HORMEL FOODS CORPORATION, Plaintiff-Appellant, v. JIM HENSON PRODUCTIONS, INC., Defendant-Appellee.
Hormel Foods Corporation appeals from a judgment of the United States District Court for the Southern District of New York (Wood, J.) denying Hormel's request for a permanent injunction against Jim Henson Productions, Inc. after a full bench trial on the merits. Hormel originally contended that Henson's use of the character “Spa'am” in its upcoming movie and related merchandise would infringe and/or dilute Hormel's trademark in the luncheon meat SPAM, but now limits its argument to the merchandising use. With respect to that use, Hormel argues that the district court erred in finding no infringement and that it misinterpreted New York's anti-dilution statute, N.Y.Gen.Bus.Law § 368-d (McKinney 1984). For the reasons that follow, we affirm.
Since 1937, Hormel has used the trademark name “SPAM” to market its luncheon meat. It is beyond dispute that SPAM is a distinctive, widely recognized mark. Under that name, Hormel has sold over five billion cans of meat in the United States alone and spent millions of dollars to advertise its product.
In February 1996, Henson plans to release the film Muppet Treasure Island which features Henson's widely popular cast of puppets, known collectively as the “Muppets.” The film will use some of Henson's most familiar characters, including Kermit the Frog, Miss Piggy, and Fozzie Bear. A number of additional characters have been created for this production, among whom is Spa'am, the subject of this litigation. The similarity between the name “Spa'am” and Hormel's mark is not accidental. In Henson's film, Spa'am is the high priest of a tribe of wild boars that worships Miss Piggy as its Queen Sha Ka La Ka La. Although the name “Spa'am” is mentioned only once in the entire movie, Henson hopes to poke a little fun at Hormel's famous luncheon meat by associating its processed, gelatinous block with a humorously wild beast.
However, the executives at Hormel are not amused. They worry that sales of SPAM will drop off if it is linked with “evil in porcine form.” Complaint at ¶ 16. Spa'am, however, is not the boarish Beelzebub that Hormel seems to fear. The district court credited and relied upon the testimony of Anne Devereaux Jordan, an expert in children's literature, to find that Spa'am is a positive figure in the context of the movie as a whole-even if he is not “classically handsome.” Hormel Foods Corp. v. Jim Henson Productions, Inc., No. 95 Civ. 5473, slip op. at 4, 1995 WL 567369 (S.D.N.Y. Sept. 22, 1995) (hereinafter “Slip Op.”). Indeed, Spa'am is a comic character who “seems childish rather than evil.” Id. at 6, 1995 WL 567369. Although he is humorously threatening in his first appearance, he comes to befriend the Muppets and helps them escape from the film's villain, Long John Silver. By film's end, “Spa'am is shown sailing away with the other Muppets as good humor and camaraderie reign.” Id. at 4, 1995 WL 567369.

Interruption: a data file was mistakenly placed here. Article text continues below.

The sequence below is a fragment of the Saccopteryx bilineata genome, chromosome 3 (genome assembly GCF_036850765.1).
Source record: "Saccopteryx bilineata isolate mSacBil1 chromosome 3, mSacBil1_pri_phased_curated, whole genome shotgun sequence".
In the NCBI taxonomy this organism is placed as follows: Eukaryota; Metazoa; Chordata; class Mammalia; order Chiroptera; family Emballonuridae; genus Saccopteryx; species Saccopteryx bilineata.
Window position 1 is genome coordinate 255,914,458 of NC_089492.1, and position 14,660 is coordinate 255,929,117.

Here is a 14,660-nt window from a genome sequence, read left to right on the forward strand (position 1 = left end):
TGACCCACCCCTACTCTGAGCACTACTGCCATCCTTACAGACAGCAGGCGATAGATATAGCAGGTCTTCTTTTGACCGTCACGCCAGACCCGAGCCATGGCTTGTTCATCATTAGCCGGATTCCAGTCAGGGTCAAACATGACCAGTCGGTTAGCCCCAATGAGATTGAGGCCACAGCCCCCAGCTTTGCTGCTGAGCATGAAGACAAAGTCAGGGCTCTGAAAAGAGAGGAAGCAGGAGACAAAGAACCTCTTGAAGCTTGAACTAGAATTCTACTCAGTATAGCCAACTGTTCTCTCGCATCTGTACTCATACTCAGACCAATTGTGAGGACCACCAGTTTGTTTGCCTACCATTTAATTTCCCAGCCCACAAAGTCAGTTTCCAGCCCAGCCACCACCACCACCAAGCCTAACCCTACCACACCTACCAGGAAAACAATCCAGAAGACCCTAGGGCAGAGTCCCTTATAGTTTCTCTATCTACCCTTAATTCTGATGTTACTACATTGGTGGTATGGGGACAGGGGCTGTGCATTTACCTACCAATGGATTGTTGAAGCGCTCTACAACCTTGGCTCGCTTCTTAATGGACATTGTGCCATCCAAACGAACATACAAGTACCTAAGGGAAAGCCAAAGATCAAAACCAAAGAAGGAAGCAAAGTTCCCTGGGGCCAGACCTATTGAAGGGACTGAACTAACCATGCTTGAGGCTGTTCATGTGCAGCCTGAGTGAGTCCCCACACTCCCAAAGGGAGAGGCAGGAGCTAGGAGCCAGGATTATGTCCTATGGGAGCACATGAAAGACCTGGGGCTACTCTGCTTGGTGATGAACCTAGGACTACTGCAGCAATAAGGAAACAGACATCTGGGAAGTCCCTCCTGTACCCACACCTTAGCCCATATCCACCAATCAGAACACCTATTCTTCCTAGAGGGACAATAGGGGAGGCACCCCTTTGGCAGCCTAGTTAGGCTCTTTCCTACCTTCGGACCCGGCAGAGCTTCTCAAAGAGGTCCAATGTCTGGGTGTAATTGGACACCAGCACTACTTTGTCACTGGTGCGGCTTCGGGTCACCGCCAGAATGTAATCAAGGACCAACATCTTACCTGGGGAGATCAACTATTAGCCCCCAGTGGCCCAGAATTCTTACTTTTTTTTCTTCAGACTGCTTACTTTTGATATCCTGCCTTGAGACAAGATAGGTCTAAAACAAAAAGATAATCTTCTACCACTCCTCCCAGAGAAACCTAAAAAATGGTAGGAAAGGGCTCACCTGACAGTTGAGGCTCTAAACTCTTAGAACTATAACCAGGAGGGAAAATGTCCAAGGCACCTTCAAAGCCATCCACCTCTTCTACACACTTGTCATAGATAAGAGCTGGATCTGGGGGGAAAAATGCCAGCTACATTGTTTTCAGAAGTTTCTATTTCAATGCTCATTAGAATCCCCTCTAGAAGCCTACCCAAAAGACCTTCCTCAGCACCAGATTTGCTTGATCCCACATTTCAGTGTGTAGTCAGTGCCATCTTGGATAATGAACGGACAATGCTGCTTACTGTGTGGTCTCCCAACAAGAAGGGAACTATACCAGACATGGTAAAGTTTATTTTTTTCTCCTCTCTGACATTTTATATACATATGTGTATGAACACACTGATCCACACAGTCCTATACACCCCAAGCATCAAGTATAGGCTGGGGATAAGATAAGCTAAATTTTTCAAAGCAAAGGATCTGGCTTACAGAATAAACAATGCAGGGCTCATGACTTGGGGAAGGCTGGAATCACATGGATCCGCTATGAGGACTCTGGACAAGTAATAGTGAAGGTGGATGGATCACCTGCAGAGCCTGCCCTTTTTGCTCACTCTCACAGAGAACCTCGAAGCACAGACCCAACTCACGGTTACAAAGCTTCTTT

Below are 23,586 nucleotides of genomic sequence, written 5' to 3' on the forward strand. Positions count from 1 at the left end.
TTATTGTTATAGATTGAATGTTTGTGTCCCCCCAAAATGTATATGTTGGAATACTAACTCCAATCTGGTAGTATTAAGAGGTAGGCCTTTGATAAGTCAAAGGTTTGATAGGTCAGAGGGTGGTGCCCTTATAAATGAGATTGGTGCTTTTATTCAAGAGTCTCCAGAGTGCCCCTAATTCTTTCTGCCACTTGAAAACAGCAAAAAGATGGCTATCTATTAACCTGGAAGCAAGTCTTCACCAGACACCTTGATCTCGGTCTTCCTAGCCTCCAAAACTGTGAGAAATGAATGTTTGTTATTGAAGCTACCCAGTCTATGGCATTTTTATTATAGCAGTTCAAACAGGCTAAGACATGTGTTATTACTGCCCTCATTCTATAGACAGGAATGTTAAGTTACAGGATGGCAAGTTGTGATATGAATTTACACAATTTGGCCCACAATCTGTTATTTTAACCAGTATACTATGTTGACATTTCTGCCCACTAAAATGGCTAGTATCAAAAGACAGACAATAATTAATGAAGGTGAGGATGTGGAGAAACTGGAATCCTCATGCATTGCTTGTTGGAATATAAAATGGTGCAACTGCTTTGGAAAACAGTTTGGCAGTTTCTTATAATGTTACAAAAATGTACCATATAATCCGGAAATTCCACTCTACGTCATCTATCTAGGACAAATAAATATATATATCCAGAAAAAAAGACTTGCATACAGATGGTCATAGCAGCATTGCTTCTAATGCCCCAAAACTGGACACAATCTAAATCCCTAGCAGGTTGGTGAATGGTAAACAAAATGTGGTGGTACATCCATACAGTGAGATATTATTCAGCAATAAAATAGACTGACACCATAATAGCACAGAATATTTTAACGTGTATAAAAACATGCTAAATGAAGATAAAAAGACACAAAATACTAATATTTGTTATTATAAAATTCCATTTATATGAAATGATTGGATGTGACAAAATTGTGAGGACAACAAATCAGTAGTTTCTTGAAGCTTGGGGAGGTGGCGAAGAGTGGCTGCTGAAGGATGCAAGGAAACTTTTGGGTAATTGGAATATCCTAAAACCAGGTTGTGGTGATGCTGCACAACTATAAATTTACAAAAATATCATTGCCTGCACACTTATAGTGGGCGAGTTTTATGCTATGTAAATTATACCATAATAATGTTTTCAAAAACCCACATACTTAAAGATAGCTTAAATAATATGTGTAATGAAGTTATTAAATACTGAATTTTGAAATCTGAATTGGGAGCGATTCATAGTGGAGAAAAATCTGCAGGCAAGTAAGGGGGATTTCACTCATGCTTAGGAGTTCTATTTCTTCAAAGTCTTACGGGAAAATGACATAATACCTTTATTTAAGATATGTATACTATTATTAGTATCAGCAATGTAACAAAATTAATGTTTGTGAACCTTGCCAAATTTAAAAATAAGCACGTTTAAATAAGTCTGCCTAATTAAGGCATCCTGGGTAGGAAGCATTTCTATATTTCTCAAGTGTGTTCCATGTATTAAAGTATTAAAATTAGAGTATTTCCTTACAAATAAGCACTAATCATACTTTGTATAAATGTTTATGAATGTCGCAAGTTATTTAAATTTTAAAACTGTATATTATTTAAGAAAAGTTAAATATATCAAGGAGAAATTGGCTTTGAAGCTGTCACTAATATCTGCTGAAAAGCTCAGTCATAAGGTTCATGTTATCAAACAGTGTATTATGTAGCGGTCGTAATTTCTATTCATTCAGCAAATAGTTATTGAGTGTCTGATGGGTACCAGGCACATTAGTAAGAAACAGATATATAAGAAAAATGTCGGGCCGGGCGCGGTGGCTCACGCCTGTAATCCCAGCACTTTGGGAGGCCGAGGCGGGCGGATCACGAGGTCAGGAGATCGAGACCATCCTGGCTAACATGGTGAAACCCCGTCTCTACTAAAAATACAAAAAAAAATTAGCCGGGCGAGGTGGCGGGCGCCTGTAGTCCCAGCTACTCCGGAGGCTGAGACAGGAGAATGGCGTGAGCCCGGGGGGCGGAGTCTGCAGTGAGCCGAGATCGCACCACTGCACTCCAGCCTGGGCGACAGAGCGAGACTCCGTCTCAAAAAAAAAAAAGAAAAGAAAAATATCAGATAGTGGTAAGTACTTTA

Hormel also expresses concern that even comic association with an unclean “grotesque” boar will call into question the purity and high quality of its meat product. But the district court found no evidence that Spa'am was unhygienic. At worst, he might be described as “untidy.” Id. at 5, 1995 WL 567369. Moreover, by now Hormel should be inured to any such ridicule. Although SPAM is in fact made from pork shoulder and ham meat, and the name itself supposedly is a portmanteau word for spiced ham, countless jokes have played off the public's unfounded suspicion that SPAM is a product of less than savory ingredients. For example, in one episode of the television cartoon Duckman, Duckman is shown discovering “the secret ingredient to SPAM” as he looks on at “Murray's Incontinent Camel Farm.” In a recent newspaper column it was noted that “[I]n one little can, Spam contains the five major food groups: Snouts. Ears. Feet. Tails. Brains.” Mike Thomas, Ready? Set? No!, The Orlando Sentinel, June 25, 1995, at 30. In view of the more or less humorous takeoffs such as these, one might think Hormel would welcome the association with a genuine source of pork. Nevertheless, on July 25, 1995, Hormel filed this suit alleging both trademark infringement and dilution.
The district court found that the presence of the character named “Spa'am” in the film constituted neither infringement nor dilution, and Hormel does not contest this conclusion here. Rather, this appeal concerns Henson's proposed use of the Spa'am likeness with and without the name “Spa'am” on movie-related merchandise. Henson plans to support the release of its film with a merchandising program, including licensed products depicting scenes and/or characters from the movie, and already has contracted to place Muppet Treasure Island vignettes on food, candy, and cereal boxes. In addition, Henson has plans to market clothing, books, and a CD-ROM computer game featuring the Muppet Treasure Island motif. Henson has shelved its plans to place the name “Spa'am” on its Muppet Treasure Island merchandise pending the outcome of this litigation. However, according to Henson's proposals, submitted below, if it were permitted to go ahead with its plans, the merchandise would carry only the Spa'am likeness or the Spa'am likeness beside the name “Spa'am.” The name “Spa'am” would not appear alone. Moreover, any merchandise in which Spa'am appeared would clearly display the words “Muppet Treasure Island.”